a sample of a format for a handwritten paper

Dear Miss Harper Lee,

I know you’re dead, and therefore unlikely to read this, but I write it nonetheless, because it’s a letter not just to you. You are welcome to read it, though, if that is such a thing given your current state.

I wanted to thank you for my favorite teacher, Mr. Davidson. He loved your book so so so so very much. He made me love it, too. I bet he made other students feel about it, as well.

He taught us the word empathy via your story. I remember that day. I was at Carter Jr. High School.

He was a beloved teacher who tragically lost his young wife who I think also taught at the school. I knew that his wife died because there was a memorial to her in a glass enclosed garden at the school. I don’t know when it happened. It was before my time there, and as a 12-year-old anything 3-4 years prior was the equivalent of olden days. Also this was just something we “knew” and didn’t ask questions about at that time. Like Scout knew some things she just knew.

This is just background, though, because this thing we “knew” was just, you know, background. I don’t have any inkling if he was a different teacher before, since I didn’t know him before.

He didn’t bring his personal loss into the classroom. But, as you wrote, we all bring all of us into every interaction. I’m sure it impacted him, and therefore us, but that’s something I didn’t realize until many years later.

Yes, I still think about this English teacher who taught me to walk around in someone else’s skin before passing judgement (or was that you?). Trying to understand someone doesn’t make what they do “right,” but it acknowledges the other’s humanity, and that makes us more human, too.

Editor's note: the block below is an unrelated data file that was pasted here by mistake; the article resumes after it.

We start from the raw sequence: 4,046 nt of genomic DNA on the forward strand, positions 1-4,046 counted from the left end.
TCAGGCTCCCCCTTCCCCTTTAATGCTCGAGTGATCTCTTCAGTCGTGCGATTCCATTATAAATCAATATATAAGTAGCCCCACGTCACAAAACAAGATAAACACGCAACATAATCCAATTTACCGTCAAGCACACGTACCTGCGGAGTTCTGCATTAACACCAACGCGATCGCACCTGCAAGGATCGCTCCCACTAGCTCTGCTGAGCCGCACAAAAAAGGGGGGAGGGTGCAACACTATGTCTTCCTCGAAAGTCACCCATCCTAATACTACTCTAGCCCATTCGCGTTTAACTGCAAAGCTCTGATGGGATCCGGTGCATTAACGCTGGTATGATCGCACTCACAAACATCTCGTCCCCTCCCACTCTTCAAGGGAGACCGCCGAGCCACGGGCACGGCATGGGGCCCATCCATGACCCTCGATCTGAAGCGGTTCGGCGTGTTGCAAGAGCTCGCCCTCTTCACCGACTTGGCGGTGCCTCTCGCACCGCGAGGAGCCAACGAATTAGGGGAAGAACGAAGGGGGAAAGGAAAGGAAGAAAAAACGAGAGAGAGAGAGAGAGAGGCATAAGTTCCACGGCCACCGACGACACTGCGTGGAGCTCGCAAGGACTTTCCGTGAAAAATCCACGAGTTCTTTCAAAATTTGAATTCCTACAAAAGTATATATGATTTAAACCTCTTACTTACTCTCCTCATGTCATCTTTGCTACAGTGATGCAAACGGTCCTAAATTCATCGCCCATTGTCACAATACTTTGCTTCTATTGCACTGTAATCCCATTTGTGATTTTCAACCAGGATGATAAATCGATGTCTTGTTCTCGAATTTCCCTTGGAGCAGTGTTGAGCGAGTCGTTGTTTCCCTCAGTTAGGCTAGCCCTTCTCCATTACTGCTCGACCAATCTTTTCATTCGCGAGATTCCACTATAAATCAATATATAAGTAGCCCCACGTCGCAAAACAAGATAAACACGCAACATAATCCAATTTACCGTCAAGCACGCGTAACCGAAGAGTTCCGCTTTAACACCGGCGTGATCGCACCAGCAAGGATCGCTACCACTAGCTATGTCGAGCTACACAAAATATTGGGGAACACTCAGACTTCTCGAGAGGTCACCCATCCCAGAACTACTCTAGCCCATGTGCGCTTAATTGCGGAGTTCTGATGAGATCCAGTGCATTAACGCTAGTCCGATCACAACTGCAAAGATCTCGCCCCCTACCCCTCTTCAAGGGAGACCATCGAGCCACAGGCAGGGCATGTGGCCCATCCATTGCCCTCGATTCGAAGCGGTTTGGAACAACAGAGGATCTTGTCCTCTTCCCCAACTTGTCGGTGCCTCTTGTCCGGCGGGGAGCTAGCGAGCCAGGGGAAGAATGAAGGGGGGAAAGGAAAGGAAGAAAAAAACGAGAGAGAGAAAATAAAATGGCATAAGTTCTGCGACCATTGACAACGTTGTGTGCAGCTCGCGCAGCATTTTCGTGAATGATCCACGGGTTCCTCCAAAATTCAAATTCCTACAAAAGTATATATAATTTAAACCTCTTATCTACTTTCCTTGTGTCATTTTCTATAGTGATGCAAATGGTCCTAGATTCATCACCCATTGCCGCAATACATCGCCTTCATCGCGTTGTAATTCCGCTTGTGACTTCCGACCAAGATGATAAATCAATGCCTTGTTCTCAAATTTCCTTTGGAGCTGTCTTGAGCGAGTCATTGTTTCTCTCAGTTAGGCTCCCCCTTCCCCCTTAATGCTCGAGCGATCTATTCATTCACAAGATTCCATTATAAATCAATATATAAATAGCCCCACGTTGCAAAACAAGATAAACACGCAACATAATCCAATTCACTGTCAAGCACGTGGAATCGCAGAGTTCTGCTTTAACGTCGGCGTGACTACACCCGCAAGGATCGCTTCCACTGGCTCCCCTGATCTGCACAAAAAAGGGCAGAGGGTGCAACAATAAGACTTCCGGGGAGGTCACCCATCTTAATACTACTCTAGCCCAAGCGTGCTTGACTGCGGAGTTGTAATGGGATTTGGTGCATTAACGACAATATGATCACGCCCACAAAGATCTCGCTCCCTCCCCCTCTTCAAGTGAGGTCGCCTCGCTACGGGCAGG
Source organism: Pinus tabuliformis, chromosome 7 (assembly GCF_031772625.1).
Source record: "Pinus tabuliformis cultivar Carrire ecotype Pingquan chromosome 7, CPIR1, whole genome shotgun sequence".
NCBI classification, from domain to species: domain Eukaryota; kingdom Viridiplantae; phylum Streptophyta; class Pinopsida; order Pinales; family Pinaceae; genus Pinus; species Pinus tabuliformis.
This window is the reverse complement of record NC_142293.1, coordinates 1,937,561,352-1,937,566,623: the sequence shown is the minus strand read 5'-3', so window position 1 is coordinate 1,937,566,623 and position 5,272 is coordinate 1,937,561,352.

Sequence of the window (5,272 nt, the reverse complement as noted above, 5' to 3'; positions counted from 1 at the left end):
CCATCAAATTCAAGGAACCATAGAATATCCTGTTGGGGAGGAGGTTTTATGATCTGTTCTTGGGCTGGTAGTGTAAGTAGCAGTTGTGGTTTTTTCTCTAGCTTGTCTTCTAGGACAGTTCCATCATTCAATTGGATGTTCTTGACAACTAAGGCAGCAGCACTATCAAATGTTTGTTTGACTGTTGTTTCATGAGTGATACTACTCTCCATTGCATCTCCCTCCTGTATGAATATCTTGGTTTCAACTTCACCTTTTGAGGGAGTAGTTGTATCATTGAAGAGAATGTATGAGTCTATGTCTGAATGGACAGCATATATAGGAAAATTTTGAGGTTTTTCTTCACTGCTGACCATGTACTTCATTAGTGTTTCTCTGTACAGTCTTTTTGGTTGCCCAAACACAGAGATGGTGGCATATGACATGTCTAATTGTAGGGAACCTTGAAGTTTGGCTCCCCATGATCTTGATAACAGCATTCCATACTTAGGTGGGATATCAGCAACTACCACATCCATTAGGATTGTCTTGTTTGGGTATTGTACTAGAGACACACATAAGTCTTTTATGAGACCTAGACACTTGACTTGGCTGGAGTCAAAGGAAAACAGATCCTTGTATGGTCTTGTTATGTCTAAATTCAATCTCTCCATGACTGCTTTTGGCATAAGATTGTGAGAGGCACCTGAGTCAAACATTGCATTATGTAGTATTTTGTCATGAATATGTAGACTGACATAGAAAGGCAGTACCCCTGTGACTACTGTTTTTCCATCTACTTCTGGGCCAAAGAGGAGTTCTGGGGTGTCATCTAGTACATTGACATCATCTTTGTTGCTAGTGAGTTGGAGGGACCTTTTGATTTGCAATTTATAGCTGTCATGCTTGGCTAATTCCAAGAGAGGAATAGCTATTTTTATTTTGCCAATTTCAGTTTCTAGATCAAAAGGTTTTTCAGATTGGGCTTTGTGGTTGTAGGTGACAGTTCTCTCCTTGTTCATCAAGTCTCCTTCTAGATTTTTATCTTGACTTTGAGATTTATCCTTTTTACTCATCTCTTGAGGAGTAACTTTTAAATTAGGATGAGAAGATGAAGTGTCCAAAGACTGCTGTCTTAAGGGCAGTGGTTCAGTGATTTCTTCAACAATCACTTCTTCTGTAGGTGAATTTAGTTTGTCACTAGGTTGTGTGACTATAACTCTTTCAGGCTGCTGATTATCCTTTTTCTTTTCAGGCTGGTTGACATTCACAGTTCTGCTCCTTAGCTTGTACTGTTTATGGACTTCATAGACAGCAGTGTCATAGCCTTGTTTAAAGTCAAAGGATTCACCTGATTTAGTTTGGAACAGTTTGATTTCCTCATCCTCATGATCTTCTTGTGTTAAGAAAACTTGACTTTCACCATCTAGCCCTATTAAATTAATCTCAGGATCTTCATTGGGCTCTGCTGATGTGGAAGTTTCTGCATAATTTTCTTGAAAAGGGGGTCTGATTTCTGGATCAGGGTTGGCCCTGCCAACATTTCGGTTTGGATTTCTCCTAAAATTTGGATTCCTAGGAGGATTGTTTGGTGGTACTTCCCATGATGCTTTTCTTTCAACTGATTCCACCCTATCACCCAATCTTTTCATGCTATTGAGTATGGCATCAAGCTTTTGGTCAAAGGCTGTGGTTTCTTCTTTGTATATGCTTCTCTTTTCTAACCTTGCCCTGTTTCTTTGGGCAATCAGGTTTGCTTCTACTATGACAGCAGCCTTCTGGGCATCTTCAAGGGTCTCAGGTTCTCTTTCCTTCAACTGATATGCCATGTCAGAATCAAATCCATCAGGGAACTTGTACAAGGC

I was a bratty smarty pants–not as smart as Hermione Granger but equally annoying. I would read ahead and do my assignments ahead because I was engaged. The class slowed me down. I bet my class participation included spoilers. Mr. Davidson let me write my final paper early. Then he had to do something with me as the class plodded through your novel.

He gave me my first book of poetry to read and sent me off on independent study in the library. I was to write a paper about Edna St. Vincent Millay. I didn’t realize at the time that he was encouraging me to keep my own independence and follow my dreams. Something else I realized many years later when I reread her and about her.

When he handed me back my paper, he looked at me very seriously. Me, Hermione Granger-esque, figured that I was in for it. I really didn’t understand poetry, and maybe I misinterpreted like everything.

He apologized to me.

He said that he was sorry that he was unable to challenge me enough. I heard this at the same time I saw the A+ on the top of the page.

I learned right in that moment that it wasn’t enough to do well or even excellently. Although that remains an ambition. In that exchange, I learned that it was important to stretch yourself as much as you can and to seek out people who will make you reach.

A few years later, I was in the high school gym watching a basketball game. Mr. D. was there and I hadn’t seen him for a long time (3 years which had become less like “olden days” but still a long time). I don’t recall the specifics of the dialogue, but I do remember what he said at the end.

He admonished my high school cynicism–translated to 2016 that would be the unending teen irony. He also told me that a cynic is simply an idealist. In that sentence, he created a space for me to be both.

I finally met up with Mr. D. in his office at the school three or four years ago (which in today’s time frame seems like just yesterday) after decades apart. I thanked him in person for his encouragement that I still draw down from. It wasn’t enough, but I brought him a coffee and a donut.

Thank you, Miss Harper Lee, for being a connector. And for your wonderful book.

Your loyal reader,
Doc Think


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